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A day in the life

WS talks to photojournalist Rick Smolan

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in Leaders & Managers,Workplace Communication

If you’re one of the 3 million people who has read the Day in the Life photography series, then you’ve enjoyed Rick Smolan’s handiwork. His book, A Day in the Life of America, spent more than a year on the New York Times best-seller list.

Smolan, a former photojournalist for Time, Life and National Geographic, has built a thriving production company in Sausalito, Calif., called Against All Odds Productions. He released Passage to Vietnam, a photographic book and CD-ROM hailed by the Chicago Sun- Times as “the best CD-ROM ever produced.” Another photo book, “From Alice to Ocean,” covers Robyn Davidson’s 1,700 mile solo trek across the Australian desert. In 1999 Julia Roberts will star in a Disney movie based on the book.

WS: You’ve tackled some remarkably complex projects. How have you been able to manage so many creative people contributing to the final product?

Smolan: My job is to challenge people while giving them a sense of camaraderie. For example, in getting the best photographers to submit their best work for a book, my hope is that they’ll turn in something more interesting than what we assigned. Most photographers do what they’re assigned and that’s it. But we admit that we’re not experts, and we want them to use their judgment to come up with something better.

WS: But doesn’t that create a lot of risk if they reject your assignment and then turn in inferior work?

Smolan: We have 100 photographers shooting 50 rolls a day. With 36 frames per roll, that’s over 150,000 pictures a day that we can choose from. We only have room for 200 photos in each book, so we put ourselves in a position to sift through everything we get for the very best. You want to give the people who are working with you a sense of discovery, rather than having them just connect the dots.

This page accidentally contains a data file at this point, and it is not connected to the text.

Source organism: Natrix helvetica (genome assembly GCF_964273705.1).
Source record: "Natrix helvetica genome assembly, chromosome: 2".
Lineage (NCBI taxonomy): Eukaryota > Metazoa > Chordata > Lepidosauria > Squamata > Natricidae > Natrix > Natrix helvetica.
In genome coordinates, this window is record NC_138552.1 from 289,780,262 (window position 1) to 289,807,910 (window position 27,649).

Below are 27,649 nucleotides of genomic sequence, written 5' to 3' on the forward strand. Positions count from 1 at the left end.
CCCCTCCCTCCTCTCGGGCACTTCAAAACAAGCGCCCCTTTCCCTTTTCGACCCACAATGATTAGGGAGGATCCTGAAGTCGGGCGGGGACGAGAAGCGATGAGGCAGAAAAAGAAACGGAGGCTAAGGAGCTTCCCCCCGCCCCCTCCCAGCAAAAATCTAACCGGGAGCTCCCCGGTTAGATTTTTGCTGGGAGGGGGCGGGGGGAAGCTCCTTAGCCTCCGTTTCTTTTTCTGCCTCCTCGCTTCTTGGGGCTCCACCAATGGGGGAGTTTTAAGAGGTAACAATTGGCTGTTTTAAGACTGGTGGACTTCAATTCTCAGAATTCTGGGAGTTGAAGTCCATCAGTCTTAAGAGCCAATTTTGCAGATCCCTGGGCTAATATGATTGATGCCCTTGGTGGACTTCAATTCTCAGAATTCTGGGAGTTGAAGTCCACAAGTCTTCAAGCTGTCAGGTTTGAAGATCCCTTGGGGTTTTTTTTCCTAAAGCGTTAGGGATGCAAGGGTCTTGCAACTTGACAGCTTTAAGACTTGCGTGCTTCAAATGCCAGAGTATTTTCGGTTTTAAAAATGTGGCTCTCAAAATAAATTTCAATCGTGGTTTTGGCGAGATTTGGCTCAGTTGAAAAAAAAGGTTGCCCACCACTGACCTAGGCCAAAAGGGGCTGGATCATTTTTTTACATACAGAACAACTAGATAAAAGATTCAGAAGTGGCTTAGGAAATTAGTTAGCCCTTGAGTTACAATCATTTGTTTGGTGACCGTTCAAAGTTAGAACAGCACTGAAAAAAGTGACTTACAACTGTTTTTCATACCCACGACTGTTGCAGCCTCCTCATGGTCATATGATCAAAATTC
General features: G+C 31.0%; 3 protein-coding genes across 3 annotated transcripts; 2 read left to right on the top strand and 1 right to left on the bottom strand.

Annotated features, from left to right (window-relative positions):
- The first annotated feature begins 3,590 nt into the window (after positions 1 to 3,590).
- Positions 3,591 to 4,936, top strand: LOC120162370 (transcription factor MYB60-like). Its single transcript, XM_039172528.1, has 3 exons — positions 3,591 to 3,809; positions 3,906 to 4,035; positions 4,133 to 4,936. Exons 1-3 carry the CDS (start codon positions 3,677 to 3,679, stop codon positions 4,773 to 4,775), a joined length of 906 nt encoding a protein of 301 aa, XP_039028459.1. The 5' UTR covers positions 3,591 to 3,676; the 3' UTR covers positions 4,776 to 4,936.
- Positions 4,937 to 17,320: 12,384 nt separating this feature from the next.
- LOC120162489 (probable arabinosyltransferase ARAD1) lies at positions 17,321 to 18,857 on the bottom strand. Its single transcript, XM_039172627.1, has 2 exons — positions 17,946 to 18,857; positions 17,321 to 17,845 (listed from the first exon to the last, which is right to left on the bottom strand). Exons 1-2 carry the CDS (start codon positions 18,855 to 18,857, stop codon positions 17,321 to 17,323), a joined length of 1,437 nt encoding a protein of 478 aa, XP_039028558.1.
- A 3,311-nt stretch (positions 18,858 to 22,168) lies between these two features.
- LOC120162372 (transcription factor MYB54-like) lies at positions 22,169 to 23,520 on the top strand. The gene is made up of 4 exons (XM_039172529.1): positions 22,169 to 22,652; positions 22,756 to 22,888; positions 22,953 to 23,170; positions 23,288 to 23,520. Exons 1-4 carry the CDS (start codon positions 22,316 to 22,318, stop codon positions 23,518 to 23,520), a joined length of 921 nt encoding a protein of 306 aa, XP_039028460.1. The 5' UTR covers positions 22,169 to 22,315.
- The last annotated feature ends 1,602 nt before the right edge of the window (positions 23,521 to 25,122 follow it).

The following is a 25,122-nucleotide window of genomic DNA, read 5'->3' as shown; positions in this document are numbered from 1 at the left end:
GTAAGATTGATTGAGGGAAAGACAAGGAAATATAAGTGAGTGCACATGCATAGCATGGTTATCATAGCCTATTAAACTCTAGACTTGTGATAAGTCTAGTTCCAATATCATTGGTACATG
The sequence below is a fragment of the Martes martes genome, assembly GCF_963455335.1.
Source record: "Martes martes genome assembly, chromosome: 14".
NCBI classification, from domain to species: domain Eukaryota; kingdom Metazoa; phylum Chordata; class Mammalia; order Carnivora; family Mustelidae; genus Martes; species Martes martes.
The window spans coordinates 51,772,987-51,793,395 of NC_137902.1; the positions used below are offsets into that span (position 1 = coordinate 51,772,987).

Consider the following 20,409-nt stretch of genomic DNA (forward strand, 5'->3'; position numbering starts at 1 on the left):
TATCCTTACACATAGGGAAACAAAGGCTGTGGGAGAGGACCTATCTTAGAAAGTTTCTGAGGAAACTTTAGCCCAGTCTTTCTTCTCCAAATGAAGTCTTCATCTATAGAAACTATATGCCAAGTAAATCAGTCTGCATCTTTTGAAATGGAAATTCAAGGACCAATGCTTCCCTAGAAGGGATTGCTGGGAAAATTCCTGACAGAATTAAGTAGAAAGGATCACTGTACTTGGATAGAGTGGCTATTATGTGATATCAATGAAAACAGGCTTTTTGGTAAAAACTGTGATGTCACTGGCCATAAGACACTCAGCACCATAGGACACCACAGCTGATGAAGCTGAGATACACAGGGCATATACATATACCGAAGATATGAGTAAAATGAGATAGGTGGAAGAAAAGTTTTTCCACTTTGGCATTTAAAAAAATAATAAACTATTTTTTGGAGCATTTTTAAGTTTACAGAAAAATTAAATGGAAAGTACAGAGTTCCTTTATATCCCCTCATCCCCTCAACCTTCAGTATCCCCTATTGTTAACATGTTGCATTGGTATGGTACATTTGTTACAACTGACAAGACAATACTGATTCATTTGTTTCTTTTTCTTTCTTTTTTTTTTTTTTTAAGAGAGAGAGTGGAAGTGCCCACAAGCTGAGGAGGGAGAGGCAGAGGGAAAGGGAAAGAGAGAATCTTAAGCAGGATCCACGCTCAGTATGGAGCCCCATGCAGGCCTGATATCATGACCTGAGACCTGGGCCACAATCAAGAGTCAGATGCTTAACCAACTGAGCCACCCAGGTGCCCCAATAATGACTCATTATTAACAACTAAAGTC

WS: You must possess tremendous persuasive skills to motivate so many people. How do you win over others?

Smolan: I’ve found that people like to talk about themselves. I learned that lesson as a 24-year-old photographer just starting out. I’d ask how my subjects got into their business. They would open up to me, and that made a huge difference. They told me that few photographers would show curiosity in them as people.

WS: Do you find it hard to let talkative or egotistical people go on and on?

Smolan: Not if I ask questions that I’m genuinely interested in. I have to raise millions of dollars a year for my projects, and I’m now at a point where I meet directly with CEOs. I recently had lunch with George Fisher, CEO of Kodak, and I asked him questions to get to know him better rather than just blurting out what I wanted from him. For example, I asked him, “How have you handled layoffs in Rochester, where Kodak is such a major part of the city?” He said, “If the company didn’t survive, no one would be happy. I have to make tough decisions and explain why.”

WS: When you deal with CEOs, do you ever get nervous?

Smolan: I’ll tell you that Andy Grove [Intel’s chairman] is very impatient. He doesn’t waste time with banter, so you need to get right to the point. He and I met at a bus stop in Davos, Switzerland, in 1997 while waiting for a taxi after a conference broke up. I was a dinner speaker one night, he was a speaker the next night. But we had never met. I saw him standing there with his wife and I said, “Enjoyed your talk.” He said that I should do a book about microprocessors to show the world how dependent we are on them. “I don’t care if you mention Intel or not, but in the 27 years since we introduced the first microchip it’s changed the world,” he said. So I did, thanks to our chat.

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